Bilateral Agreements

Election in the Council of ICAO

In the 37th Assembly session of the International Civil Aviation Organisation (ICAO) held at ICAO Headquarters at Montreal in Canada on 28 September – 08 October, 2010, elections were held for the representation of the Member State countries in the Part I, Part II and Part III of the Council of ICAO. India has contested for continuance of its representation in the Part II.

The total number of seats was 12, equaling the number of contestants. 163 countries cast their votes. India secured 148 votes out of 162 votes and was at number 2 position in the group in terms of number of votes secured.

Amendments of Air Services Agreements (ASAs) with foreign countries

Keeping in view the recent developments in the civil aviation sector, and with a view to modernize and update the existing ASAs with foreign countries as per the ICAO templates, bilateral air services consultations were held in 2010 with foreign countries viz. Zimbabwe, Indonesia, Ireland, Brazil, UK and Iran and the respective ASAs have been amended and finalized.

Bilateral Air Services Agreements were formally signed with Bhutan, Iceland, Nepal, Bosnia & Herzegovina, South Africa and Iran. Apart from these, new Air Services Agreements have been initialed with Senegal, Barbados and Rwanda.

Technical co-operation agreements with Nepal and Afghanistan

Technical co-operation agreements were signed by the Director General of Civil Aviation (DGCA) and Airports Authority of India (AAI) with the Nepalese and Afghan civil aviation authorities in order to provide active technical support including training of personnel to these countries by India to promote and develop civil aviation sector.

India – EU civil aviation co-operation programme

Under the Joint Action Plan, a Civil Aviation Co-operation Project - II has been agreed to. Its Terms of Reference (TOR) have been finalized. The project called “Institutional Capacity Building in the Civil Aviation sector in India (ICAA)” has been started under India – EU civil aviation co-operation.

India – US Aviation Joint Working Group on Security

The India – US Aviation Joint Group Meeting on Security was held in New Delhi on 20 – 21 January, 2010. During this meeting two MoUs on deployment of Air Marshals and Co-operation in Airport Technical Visits were signed between the Government of India and the Government of United States of America. The two MoUs mark the beginning of an ongoing co-operation between the two countries in matters of security.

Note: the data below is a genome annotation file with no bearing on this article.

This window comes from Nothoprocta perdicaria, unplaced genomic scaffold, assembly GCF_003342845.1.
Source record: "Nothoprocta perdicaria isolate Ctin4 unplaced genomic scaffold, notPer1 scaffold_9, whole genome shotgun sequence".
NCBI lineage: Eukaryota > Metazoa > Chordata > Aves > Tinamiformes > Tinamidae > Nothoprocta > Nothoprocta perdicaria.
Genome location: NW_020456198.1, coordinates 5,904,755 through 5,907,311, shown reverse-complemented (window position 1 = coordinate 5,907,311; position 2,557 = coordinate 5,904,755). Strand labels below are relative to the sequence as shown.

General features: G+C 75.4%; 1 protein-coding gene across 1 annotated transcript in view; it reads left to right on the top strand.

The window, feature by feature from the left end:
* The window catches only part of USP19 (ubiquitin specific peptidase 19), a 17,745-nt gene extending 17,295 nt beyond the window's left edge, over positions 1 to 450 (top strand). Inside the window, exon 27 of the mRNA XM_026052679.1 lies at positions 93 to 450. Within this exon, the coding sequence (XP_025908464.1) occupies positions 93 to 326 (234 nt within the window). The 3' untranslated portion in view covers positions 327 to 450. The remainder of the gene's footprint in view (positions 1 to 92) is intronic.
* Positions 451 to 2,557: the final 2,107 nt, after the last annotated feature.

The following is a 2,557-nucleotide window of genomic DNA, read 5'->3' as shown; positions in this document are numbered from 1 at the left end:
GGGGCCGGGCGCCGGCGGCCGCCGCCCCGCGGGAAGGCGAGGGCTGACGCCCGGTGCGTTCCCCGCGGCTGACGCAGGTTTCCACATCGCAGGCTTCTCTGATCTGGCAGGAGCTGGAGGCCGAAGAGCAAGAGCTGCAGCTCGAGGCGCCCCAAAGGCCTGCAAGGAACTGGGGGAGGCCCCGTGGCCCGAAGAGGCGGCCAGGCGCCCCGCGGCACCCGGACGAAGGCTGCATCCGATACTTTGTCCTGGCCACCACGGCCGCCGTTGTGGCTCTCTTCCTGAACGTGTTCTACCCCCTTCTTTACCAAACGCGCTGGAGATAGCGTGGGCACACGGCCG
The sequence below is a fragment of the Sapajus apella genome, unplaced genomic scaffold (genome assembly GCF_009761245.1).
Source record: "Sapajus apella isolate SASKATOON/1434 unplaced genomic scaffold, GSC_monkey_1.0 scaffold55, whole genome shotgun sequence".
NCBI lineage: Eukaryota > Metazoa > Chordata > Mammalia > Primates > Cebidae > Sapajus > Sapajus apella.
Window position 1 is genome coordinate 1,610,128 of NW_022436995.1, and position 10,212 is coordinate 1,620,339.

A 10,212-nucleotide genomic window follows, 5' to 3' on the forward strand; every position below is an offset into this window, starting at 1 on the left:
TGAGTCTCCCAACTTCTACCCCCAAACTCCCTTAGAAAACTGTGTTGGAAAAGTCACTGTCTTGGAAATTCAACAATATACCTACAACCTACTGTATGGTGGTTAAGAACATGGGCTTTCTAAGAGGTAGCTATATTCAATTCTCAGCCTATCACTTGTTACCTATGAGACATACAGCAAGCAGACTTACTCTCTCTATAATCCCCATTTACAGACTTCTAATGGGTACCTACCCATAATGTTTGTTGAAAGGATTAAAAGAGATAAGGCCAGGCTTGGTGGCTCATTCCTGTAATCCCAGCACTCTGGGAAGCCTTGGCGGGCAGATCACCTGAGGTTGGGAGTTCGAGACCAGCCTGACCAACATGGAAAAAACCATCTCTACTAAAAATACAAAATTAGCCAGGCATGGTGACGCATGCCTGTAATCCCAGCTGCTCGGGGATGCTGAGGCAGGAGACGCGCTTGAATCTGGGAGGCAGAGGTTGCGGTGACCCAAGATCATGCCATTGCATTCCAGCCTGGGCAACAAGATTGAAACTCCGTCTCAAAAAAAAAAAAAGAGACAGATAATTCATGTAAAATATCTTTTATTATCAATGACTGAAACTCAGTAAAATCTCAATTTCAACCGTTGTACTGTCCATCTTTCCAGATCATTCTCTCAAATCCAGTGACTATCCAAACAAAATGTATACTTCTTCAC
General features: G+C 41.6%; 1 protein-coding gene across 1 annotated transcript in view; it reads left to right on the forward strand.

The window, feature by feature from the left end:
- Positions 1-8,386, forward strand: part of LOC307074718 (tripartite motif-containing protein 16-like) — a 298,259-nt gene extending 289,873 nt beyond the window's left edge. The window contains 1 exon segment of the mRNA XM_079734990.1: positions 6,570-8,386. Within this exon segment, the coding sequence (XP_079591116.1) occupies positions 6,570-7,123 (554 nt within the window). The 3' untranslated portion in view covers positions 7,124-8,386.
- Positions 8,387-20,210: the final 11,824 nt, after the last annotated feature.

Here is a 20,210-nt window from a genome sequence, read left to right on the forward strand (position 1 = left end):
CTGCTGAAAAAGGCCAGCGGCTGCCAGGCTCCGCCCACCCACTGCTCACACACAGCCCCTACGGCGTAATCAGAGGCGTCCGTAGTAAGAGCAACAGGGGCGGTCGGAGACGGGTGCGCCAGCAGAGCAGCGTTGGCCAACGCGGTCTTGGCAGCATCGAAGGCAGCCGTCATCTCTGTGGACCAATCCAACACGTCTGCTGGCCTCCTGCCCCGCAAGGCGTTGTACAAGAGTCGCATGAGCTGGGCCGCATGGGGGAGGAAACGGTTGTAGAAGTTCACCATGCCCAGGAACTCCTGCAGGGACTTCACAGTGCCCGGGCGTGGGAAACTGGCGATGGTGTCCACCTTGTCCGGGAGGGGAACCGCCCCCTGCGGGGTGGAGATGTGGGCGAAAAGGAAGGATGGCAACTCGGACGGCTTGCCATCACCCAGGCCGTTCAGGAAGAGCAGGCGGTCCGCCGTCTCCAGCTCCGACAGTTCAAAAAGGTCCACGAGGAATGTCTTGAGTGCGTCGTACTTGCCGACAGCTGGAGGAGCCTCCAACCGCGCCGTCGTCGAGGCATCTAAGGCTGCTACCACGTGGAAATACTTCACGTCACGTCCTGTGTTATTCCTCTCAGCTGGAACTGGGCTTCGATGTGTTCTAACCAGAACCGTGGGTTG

Equity Induction by the Government in Air India

Air India is expected to incur a loss of Rs. 5,656.52 crores during the year 2009-10, mainly due to the prevalent economic recession, low yields and load factors coupled with higher fuel costs, higher interest payment on working capital loans and aircraft loans.

The present paid up equity capital of NACIL is Rs. 145 crores which is not sufficient for an aviation company of its size. Therefore, the Government has approved the release of funds to the extent of Rs. 800 crores in tranches of Rs. 400 crores in a month in the form of equity.

Accordingly, an amount of Rs. 800 crores has been released in February and March, 2010. A provision of Rs. 1200 crores has been made in the current financial year, the release of which is expected to happen this year. The equity induction would ease the cash flow situation of the company and preclude borrowing from the markets at high costs to this extent.

Meanwhile the company has seen an increase in load factor from 62% to 67% and also passenger yield from Rs. 2.92 to Rs. 3.30 RPKM.This has resulted in an increased Passenger and cargo revenue of Rs. 1,189 crores.

The company has undertaken several cost reduction measures with active support from the Government.

Security Measures

Keeping in view the security scenario and enhanced civil aviation activities, four regional offices of the Bureau of Civil Aviation Security (BCAS) has been created at Guwahati, Amritsar, Hyderabad and Ahmedabad airport in addition to the existing Regional offices at Delhi, Mumbai, Chennai and Kolkata.

The Anti-Hijacking (Amendment) Bill, 2010

With a view to enhance the punishment, for the offences of hijack of aircrafts and also for the conspirators, to death penalty, the amendment is proposed in the Anti-Hijacking Act, 1982. The final Bill has been introduced in the Rajya Sabha on 19 August, 2010. The Bill has now been referred to the Ministry of Law.